Lorde’s popularity was established with her first album Pure Heroine — a romantic record of the details in her 16-year-old life, a paradigmatic example of adolescent feelings. Pure Heroine cradles gentle, simmering songs such as “400 Lux” about driving home with someone you love and watching the sunset together — “You drape your wrists over the steering wheel / Pulses can drive from here” — alongside tambourine-punctuated tunes such as “White Teeth Teens” about being comfortable around your friends — “I know you love it when the hairpins start to drop.”
Lorde’s newest album Melodrama presents a lot of the same sounds as Pure Heroine: slow ballads such as “Liability” and tunes constructed of syncopated synths such as “Sober” alternate in a nicely balanced pop record. But while Pure Heroine crystallizes the more broad, resolute experiences from Lorde’s years as a teenager, Melodrama is full of songs that look inward and distill the complicated feelings of her adulthood. The emotional differentiation between Lorde’s lyricism in the two albums isn’t always obviously apparent, however, given their sonic similarities.
This was evidenced by the audience at Lorde’s show at Outside Lands — as Lorde performed, her set crisscrossing Pure Heroine with Melodrama, the audience sang along unreservedly loudly.
This was interesting in light of Lorde’s commentary on “Liability” from Melodrama. “Liability” is premised on Lorde’s understanding that she has used up her friends, hence “The truth is I am a toy that people enjoy / ‘Til all of the tricks don’t work anymore / And then they are bored of me.”
Before beginning her performance of “Liability,” Lorde commented on the irony of performing a song about being alone to so many people. Whatever the audience members’ motivations to sing along — whether stemming from an appreciation of their own friends, a desire to show Lorde she is in fact not alone or something else entirely — there was a tonal disconnect between Lorde’s vulnerability and the happiness that the audience carried throughout the set.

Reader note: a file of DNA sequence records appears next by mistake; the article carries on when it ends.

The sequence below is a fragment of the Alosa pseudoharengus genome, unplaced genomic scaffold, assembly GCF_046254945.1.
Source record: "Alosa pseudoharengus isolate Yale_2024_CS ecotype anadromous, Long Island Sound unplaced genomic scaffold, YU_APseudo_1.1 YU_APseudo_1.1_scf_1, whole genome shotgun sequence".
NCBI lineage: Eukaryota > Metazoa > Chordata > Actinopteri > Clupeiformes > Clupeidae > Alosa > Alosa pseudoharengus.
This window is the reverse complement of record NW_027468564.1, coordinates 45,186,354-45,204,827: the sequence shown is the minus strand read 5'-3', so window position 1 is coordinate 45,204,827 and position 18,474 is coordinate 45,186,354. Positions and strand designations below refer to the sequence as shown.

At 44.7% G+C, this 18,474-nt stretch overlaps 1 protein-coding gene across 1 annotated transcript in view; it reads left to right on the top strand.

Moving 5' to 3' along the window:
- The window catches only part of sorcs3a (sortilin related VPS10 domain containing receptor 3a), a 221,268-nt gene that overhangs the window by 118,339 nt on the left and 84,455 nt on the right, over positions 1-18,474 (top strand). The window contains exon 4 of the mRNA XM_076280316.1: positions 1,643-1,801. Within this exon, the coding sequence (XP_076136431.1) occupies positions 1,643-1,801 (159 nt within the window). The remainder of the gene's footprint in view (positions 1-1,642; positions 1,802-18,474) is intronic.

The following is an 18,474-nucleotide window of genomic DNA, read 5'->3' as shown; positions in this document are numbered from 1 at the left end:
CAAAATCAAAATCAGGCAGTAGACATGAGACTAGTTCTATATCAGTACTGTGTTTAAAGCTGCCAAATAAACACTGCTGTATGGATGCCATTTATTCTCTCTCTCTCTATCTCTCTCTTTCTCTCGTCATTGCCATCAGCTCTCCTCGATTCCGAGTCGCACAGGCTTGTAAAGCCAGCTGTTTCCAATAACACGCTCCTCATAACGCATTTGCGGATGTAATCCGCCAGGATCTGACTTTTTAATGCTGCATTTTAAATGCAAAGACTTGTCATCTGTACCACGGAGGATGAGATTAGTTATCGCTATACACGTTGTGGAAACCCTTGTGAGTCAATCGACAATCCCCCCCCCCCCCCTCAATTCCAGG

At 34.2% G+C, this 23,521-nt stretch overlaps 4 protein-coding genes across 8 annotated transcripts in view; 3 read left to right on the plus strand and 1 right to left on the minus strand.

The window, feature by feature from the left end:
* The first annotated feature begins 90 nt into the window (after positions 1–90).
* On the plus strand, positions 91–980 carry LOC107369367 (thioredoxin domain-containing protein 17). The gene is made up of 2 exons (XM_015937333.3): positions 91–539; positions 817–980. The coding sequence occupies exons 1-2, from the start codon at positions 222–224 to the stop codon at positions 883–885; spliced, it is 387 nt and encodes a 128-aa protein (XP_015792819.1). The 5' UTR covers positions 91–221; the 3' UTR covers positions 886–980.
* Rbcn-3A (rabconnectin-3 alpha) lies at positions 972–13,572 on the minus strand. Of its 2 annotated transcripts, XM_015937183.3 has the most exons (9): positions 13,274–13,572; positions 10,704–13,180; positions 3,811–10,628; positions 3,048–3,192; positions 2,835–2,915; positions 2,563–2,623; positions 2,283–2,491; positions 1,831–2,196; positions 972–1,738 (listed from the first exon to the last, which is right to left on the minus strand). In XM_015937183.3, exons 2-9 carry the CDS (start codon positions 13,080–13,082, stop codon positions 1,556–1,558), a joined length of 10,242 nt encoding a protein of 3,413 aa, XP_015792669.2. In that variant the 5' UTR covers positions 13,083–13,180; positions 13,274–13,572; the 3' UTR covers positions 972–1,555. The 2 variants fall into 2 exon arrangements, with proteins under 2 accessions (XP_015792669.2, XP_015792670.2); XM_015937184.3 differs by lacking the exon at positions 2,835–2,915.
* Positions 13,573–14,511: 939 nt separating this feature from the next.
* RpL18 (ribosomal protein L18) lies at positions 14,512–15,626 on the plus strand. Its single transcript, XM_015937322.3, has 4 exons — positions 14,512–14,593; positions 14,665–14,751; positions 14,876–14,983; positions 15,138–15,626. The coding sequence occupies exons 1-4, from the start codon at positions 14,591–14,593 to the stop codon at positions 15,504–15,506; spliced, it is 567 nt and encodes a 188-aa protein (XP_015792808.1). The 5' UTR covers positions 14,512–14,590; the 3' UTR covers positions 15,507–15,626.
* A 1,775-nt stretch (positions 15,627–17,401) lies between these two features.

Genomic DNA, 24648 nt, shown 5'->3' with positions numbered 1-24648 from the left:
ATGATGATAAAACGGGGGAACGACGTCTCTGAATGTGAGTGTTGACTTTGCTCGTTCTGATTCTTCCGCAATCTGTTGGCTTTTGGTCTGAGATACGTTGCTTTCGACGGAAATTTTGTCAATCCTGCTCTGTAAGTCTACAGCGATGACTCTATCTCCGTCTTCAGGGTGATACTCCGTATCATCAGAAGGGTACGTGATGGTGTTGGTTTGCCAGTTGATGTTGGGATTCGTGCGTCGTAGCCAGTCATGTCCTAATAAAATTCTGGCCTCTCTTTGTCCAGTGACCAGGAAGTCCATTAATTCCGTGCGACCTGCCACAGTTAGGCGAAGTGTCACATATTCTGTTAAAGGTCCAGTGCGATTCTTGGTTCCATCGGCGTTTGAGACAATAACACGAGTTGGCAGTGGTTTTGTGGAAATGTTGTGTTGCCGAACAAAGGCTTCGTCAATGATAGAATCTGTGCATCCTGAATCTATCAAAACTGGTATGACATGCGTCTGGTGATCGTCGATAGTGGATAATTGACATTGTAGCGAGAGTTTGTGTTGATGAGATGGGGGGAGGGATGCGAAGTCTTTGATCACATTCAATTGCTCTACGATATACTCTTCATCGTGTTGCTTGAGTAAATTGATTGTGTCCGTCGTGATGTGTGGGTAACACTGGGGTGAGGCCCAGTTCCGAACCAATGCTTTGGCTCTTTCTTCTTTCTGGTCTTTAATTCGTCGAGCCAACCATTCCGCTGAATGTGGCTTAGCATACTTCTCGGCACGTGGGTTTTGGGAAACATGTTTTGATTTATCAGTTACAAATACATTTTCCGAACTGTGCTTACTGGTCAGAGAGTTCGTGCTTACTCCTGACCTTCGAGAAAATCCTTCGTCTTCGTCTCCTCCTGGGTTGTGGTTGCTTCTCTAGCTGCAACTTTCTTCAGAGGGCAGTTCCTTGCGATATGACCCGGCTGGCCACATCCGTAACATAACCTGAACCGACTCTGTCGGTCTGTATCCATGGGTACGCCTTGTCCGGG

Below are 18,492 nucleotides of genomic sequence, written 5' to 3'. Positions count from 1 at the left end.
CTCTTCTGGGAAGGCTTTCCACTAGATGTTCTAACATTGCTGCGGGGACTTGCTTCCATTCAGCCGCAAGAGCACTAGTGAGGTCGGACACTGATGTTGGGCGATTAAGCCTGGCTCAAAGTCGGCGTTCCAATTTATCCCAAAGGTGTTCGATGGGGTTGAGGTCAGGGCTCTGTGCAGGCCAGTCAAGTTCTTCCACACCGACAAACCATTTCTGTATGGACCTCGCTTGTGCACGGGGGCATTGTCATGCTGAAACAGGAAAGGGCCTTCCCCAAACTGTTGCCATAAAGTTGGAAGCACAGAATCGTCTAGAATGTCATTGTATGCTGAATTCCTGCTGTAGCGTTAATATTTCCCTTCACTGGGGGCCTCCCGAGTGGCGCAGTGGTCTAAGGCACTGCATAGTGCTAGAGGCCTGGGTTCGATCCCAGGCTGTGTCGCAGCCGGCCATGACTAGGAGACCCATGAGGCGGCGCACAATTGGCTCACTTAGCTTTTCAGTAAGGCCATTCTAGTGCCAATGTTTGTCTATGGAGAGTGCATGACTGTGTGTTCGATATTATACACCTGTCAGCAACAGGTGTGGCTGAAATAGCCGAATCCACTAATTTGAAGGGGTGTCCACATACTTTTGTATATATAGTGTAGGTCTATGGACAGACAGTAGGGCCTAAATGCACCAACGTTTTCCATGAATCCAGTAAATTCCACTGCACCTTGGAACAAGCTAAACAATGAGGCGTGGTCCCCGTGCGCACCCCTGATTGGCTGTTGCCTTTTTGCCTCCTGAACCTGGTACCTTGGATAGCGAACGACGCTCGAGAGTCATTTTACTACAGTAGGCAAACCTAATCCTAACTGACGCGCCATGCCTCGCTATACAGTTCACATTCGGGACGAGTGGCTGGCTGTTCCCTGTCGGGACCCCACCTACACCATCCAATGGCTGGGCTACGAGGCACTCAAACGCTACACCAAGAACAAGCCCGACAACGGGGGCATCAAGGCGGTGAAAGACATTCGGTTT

In this sense, Lorde’s set was at its most effective when it was purposefully joyful.
Before playing “Liability,” Lorde introduced her friend Jack Antonoff of Bleachers. The two sat at the edge of the large stage, swimming in the blackness of the darkened screen behind them. They played a cover of “Me and Julio Down by the Schoolyard” by Paul Simon — Antonoff strumming an acoustic guitar, the vocal line alternating between the two of them as Lorde danced with her shoulders. The small moment was innately happy, so the ever-consistent smiles of the audience felt better-placed.
Far before either of those songs, Lorde performed a live debut of “Hard Feelings” from Melodrama, and again the excitement from the audience was fitting. But possibly the most perfect moment of Lorde’s set was her performance of “Homemade Dynamite,” cuddled into the middle of her set.
Lorde introduced the song: “Melodrama is a document of all the emotions you feel when you’re a very new adult — all the pain and ecstasy, the mystery. And this song is very much one of the songs about joy — all your friends are in the right place, it’s the right time, the right song just came on — it’s kind of magic.”
When the song reached its chorus, Lorde danced enthusiastically and unrehearsed in front of the routine by her crew of blue-clad backup dancers — her arms flailed and her hips rocked as she swung her head back in forth in time to the beat, smiling infectiously. For Lorde — and everybody in the crowd — all their friends were in the right place, it was the right time, and the right song was playing.